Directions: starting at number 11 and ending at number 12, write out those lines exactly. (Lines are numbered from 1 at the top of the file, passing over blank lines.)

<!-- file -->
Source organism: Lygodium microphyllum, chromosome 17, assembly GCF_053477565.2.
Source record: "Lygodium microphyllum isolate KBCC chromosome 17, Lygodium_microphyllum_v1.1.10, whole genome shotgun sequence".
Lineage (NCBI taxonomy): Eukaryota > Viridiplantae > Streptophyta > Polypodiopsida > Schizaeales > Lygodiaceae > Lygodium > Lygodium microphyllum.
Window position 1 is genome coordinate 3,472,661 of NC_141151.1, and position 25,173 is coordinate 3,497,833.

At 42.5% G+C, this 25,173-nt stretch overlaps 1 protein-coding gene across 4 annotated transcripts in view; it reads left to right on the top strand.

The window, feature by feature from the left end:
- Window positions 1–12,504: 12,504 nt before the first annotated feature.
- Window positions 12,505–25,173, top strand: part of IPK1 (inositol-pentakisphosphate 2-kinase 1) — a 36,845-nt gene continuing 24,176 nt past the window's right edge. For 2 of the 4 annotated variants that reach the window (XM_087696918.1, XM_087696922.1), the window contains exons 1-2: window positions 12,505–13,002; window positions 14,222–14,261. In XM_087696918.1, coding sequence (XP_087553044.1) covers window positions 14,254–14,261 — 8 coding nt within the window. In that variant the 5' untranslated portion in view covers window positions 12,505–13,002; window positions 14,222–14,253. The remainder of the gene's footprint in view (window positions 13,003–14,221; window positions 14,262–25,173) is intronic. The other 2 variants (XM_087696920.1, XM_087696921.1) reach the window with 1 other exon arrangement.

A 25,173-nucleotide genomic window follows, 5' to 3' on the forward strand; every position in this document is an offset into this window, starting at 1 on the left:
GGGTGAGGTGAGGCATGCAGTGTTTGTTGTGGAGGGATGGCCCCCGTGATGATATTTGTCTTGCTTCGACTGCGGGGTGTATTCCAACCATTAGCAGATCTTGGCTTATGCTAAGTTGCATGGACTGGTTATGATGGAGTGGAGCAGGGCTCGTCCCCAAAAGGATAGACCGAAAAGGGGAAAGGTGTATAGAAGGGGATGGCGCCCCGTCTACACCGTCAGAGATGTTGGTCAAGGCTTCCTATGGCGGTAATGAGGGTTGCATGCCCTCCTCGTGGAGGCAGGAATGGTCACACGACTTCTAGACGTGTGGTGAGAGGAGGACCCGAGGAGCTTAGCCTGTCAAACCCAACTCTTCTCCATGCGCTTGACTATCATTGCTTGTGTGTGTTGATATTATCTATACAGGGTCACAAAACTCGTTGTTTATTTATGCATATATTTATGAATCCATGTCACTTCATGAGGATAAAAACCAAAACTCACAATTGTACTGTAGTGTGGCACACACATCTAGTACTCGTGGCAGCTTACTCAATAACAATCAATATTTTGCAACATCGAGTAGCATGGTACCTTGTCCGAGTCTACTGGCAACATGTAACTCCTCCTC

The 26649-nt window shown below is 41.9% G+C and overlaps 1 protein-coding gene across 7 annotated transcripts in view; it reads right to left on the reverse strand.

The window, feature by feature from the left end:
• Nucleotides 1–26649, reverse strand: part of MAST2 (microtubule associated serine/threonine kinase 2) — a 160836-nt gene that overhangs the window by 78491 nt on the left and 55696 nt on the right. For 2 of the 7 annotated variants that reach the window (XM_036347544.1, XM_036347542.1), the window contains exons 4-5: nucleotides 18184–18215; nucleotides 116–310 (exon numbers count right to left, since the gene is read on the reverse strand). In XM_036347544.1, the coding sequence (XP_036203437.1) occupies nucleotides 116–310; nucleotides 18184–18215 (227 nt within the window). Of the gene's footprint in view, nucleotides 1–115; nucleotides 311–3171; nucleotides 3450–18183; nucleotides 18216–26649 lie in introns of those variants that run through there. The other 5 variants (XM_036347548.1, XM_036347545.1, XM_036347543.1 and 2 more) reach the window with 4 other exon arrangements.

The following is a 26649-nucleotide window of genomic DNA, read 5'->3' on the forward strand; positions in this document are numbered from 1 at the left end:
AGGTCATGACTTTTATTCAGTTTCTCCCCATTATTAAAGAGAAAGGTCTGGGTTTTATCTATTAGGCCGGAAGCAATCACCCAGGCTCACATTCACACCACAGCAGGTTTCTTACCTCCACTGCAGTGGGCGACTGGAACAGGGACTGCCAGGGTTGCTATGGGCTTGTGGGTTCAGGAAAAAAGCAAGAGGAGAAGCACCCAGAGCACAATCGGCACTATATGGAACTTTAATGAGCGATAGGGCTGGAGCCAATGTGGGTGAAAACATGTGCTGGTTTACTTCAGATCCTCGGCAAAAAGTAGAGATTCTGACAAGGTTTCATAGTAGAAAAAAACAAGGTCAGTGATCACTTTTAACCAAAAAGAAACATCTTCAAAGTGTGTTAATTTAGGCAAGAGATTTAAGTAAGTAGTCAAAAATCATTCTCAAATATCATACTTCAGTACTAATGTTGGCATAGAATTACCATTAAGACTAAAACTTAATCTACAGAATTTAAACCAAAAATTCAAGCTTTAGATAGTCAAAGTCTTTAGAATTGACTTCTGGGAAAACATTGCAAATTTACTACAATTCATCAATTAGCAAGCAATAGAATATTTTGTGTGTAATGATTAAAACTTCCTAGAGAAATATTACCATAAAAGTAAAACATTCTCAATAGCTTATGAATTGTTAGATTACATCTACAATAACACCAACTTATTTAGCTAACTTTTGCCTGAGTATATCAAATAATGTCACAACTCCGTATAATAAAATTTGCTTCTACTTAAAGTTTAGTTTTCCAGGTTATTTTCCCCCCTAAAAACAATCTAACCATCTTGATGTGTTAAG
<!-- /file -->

The 26649-nt window shown below is 41.9% G+C and overlaps 1 protein-coding gene across 7 annotated transcripts in view; it reads right to left on the reverse strand.

The window, feature by feature from the left end: